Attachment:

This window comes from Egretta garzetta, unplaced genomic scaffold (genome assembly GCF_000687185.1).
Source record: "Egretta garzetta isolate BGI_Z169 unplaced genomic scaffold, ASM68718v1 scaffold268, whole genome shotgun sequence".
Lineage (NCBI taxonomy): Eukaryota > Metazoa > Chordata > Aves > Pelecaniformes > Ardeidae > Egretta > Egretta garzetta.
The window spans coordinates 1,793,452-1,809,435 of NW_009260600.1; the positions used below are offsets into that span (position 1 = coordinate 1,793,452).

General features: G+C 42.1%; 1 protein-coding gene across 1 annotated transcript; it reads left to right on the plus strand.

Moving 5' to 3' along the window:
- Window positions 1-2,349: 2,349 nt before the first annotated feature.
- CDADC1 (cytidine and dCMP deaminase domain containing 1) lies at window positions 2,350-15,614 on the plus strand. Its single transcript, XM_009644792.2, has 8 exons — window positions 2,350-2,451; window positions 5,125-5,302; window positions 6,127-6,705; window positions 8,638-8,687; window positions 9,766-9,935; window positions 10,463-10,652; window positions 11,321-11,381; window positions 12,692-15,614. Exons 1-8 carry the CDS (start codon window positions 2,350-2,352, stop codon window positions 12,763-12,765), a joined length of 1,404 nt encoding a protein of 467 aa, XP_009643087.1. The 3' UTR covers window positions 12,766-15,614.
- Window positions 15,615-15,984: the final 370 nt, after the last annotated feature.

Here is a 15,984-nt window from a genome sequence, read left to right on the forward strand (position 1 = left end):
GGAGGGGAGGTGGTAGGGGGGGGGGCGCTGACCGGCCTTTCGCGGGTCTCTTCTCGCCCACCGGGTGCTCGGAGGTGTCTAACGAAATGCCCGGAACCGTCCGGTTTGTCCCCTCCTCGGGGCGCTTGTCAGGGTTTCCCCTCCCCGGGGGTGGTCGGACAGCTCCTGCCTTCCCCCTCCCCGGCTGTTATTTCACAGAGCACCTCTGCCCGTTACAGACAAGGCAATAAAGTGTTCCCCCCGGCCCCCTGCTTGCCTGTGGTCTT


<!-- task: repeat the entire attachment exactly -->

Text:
This window comes from Egretta garzetta, unplaced genomic scaffold (genome assembly GCF_000687185.1).
Source record: "Egretta garzetta isolate BGI_Z169 unplaced genomic scaffold, ASM68718v1 scaffold268, whole genome shotgun sequence".
Lineage (NCBI taxonomy): Eukaryota > Metazoa > Chordata > Aves > Pelecaniformes > Ardeidae > Egretta > Egretta garzetta.
The window spans coordinates 1,793,452-1,809,435 of NW_009260600.1; the positions used below are offsets into that span (position 1 = coordinate 1,793,452).

General features: G+C 42.1%; 1 protein-coding gene across 1 annotated transcript; it reads left to right on the plus strand.

Moving 5' to 3' along the window:
- Window positions 1-2,349: 2,349 nt before the first annotated feature.
- CDADC1 (cytidine and dCMP deaminase domain containing 1) lies at window positions 2,350-15,614 on the plus strand. Its single transcript, XM_009644792.2, has 8 exons — window positions 2,350-2,451; window positions 5,125-5,302; window positions 6,127-6,705; window positions 8,638-8,687; window positions 9,766-9,935; window positions 10,463-10,652; window positions 11,321-11,381; window positions 12,692-15,614. Exons 1-8 carry the CDS (start codon window positions 2,350-2,352, stop codon window positions 12,763-12,765), a joined length of 1,404 nt encoding a protein of 467 aa, XP_009643087.1. The 3' UTR covers window positions 12,766-15,614.
- Window positions 15,615-15,984: the final 370 nt, after the last annotated feature.

Here is a 15,984-nt window from a genome sequence, read left to right on the forward strand (position 1 = left end):
GGAGGGGAGGTGGTAGGGGGGGGGGCGCTGACCGGCCTTTCGCGGGTCTCTTCTCGCCCACCGGGTGCTCGGAGGTGTCTAACGAAATGCCCGGAACCGTCCGGTTTGTCCCCTCCTCGGGGCGCTTGTCAGGGTTTCCCCTCCCCGGGGGTGGTCGGACAGCTCCTGCCTTCCCCCTCCCCGGCTGTTATTTCACAGAGCACCTCTGCCCGTTACAGACAAGGCAATAAAGTGTTCCCCCCGGCCCCCTGCTTGCCTGTGGTCTT